b). 86% of the respondents planned to tell others to AVOID their adviser
c). 2% of the respondents plan to recommend their firm to other investors

It may also be worth taking a look at the Forbes article entitled "The market for financial advice is in turmoil" for further thoughts on the future of our industry.

Without wanting to pre-empt any findings from your own surveys, I'm picking that your clients are probably more disgruntled than they are prepared to tell you in person, many are looking to unbundle their relationship with you in the near future, many view your services as non-essential, many are unhappy with the over-weighting of managed funds to achieve their financial outcomes, and most of those surveyed are quickly becoming aware of the cost/benefit of using a financial adviser. In other words - your trusted clients are probably more simple consumers of financial advice than you would like to think.

Sorry to be the bearer of bad news - but it's time that the financial service industry stopped living in the false belief that past behaviours are ok for the future.
On 9 November 2009 at 10:52 am Big is not better said:
I have been watching this debate with interest. For me consumer are not too far off the mark, and I can only agree with Independent Observer. For me however, the main culprits of this poor advice are the large corporates for the following reasons :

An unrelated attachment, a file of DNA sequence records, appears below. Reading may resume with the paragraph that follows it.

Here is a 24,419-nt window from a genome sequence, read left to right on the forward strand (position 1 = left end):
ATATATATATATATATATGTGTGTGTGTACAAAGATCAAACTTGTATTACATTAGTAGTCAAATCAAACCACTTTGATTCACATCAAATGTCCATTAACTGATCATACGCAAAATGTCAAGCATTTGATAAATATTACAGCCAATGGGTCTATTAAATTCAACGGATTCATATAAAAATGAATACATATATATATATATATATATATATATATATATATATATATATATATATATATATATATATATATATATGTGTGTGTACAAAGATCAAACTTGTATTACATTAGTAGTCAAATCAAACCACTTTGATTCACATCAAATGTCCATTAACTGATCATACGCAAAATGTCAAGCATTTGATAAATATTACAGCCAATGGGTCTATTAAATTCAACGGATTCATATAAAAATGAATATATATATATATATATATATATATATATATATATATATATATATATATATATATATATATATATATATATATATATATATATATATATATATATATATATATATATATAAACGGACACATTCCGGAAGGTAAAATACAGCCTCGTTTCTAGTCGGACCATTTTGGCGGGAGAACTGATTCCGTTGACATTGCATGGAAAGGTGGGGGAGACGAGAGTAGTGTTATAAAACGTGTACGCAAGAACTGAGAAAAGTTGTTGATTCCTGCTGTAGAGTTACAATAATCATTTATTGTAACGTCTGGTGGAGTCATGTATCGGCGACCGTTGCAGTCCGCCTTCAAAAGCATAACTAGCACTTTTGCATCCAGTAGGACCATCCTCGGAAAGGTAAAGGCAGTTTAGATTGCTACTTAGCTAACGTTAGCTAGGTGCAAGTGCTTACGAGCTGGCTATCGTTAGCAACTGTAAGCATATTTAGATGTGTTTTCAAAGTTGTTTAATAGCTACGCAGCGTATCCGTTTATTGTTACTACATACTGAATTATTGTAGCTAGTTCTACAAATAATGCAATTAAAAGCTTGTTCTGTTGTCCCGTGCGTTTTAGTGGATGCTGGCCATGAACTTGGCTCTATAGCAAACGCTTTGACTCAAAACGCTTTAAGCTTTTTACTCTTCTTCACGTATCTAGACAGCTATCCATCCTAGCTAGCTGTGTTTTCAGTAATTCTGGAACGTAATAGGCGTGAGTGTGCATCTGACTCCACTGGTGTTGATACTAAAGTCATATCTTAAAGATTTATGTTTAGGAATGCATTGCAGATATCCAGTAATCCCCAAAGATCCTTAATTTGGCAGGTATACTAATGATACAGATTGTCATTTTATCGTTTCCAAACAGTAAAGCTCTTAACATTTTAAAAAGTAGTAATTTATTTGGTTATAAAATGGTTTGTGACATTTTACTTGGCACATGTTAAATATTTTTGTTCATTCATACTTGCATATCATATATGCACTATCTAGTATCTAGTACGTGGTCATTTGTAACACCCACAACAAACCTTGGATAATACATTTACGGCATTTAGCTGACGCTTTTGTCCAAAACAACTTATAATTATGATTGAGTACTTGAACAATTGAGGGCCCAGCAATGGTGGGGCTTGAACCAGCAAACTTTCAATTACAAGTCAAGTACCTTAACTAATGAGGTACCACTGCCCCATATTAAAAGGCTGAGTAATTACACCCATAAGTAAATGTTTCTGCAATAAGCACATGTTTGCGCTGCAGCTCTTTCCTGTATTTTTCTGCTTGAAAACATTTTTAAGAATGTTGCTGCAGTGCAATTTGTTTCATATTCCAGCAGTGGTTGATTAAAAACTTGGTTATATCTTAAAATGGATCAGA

Their advisers are compelled to use related managed funds which they have a vested interest in, regardless of whether they are best of breed or not
Secondly, the only investment vehicle that is offered is the actively managed fund because of all the profit centres it offers the corporates
Thirdly, most clients are unaware of the true cost of actively managed funds
Lastly, there is a definite conflict of interest between the interests of the investor and the shareholders of the large parent companies.

In this country unfortunately, independent best advice is sorely lacking, and for my money clients should rather be seeking smaller focussed advisers that are not tied in any way, shape or form to any investment solution and who are able to deliver diversified solutions that are cost effective and simple. I am not saying that there is not a place for managed funds, but in my book direct blue chip shares and bonds, exchange traded funds and limited managed funds are the way to go.